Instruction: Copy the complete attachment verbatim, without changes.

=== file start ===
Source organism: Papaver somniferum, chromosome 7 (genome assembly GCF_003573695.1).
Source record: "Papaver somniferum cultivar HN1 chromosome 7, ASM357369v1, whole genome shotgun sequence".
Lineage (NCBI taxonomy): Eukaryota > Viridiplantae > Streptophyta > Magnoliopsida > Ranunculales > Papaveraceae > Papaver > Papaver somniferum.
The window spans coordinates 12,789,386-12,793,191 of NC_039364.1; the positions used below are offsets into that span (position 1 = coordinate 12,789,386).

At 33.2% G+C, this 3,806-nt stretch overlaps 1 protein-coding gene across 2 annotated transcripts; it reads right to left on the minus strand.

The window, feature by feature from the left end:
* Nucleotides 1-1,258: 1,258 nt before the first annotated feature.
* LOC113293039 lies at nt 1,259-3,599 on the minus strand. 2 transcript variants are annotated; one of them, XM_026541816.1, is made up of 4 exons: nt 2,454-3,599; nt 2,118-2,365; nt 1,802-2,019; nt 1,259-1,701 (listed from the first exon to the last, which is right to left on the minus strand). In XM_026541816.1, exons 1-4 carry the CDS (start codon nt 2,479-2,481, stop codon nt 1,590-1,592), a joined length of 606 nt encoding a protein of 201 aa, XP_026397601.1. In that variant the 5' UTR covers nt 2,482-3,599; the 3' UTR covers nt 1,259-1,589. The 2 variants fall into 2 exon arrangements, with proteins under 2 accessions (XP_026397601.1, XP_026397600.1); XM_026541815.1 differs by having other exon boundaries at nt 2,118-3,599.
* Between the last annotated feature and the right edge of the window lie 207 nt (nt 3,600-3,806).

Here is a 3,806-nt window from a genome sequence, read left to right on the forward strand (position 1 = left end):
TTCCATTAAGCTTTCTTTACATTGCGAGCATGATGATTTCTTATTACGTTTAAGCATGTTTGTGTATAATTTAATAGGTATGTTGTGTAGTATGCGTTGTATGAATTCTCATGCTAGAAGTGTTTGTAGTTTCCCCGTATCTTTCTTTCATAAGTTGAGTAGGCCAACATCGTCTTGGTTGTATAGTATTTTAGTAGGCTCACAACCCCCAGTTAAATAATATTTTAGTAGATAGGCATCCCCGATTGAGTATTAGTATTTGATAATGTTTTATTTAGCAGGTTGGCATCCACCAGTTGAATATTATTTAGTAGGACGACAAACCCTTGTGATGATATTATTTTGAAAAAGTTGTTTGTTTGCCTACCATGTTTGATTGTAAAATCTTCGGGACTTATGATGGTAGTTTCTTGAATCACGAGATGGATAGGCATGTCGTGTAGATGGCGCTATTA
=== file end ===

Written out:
Source organism: Papaver somniferum, chromosome 7 (genome assembly GCF_003573695.1).
Source record: "Papaver somniferum cultivar HN1 chromosome 7, ASM357369v1, whole genome shotgun sequence".
Lineage (NCBI taxonomy): Eukaryota > Viridiplantae > Streptophyta > Magnoliopsida > Ranunculales > Papaveraceae > Papaver > Papaver somniferum.
The window spans coordinates 12,789,386-12,793,191 of NC_039364.1; the positions used below are offsets into that span (position 1 = coordinate 12,789,386).

At 33.2% G+C, this 3,806-nt stretch overlaps 1 protein-coding gene across 2 annotated transcripts; it reads right to left on the minus strand.

The window, feature by feature from the left end:
* Nucleotides 1-1,258: 1,258 nt before the first annotated feature.
* LOC113293039 lies at nt 1,259-3,599 on the minus strand. 2 transcript variants are annotated; one of them, XM_026541816.1, is made up of 4 exons: nt 2,454-3,599; nt 2,118-2,365; nt 1,802-2,019; nt 1,259-1,701 (listed from the first exon to the last, which is right to left on the minus strand). In XM_026541816.1, exons 1-4 carry the CDS (start codon nt 2,479-2,481, stop codon nt 1,590-1,592), a joined length of 606 nt encoding a protein of 201 aa, XP_026397601.1. In that variant the 5' UTR covers nt 2,482-3,599; the 3' UTR covers nt 1,259-1,589. The 2 variants fall into 2 exon arrangements, with proteins under 2 accessions (XP_026397601.1, XP_026397600.1); XM_026541815.1 differs by having other exon boundaries at nt 2,118-3,599.
* Between the last annotated feature and the right edge of the window lie 207 nt (nt 3,600-3,806).

Here is a 3,806-nt window from a genome sequence, read left to right on the forward strand (position 1 = left end):
TTCCATTAAGCTTTCTTTACATTGCGAGCATGATGATTTCTTATTACGTTTAAGCATGTTTGTGTATAATTTAATAGGTATGTTGTGTAGTATGCGTTGTATGAATTCTCATGCTAGAAGTGTTTGTAGTTTCCCCGTATCTTTCTTTCATAAGTTGAGTAGGCCAACATCGTCTTGGTTGTATAGTATTTTAGTAGGCTCACAACCCCCAGTTAAATAATATTTTAGTAGATAGGCATCCCCGATTGAGTATTAGTATTTGATAATGTTTTATTTAGCAGGTTGGCATCCACCAGTTGAATATTATTTAGTAGGACGACAAACCCTTGTGATGATATTATTTTGAAAAAGTTGTTTGTTTGCCTACCATGTTTGATTGTAAAATCTTCGGGACTTATGATGGTAGTTTCTTGAATCACGAGATGGATAGGCATGTCGTGTAGATGGCGCTATTA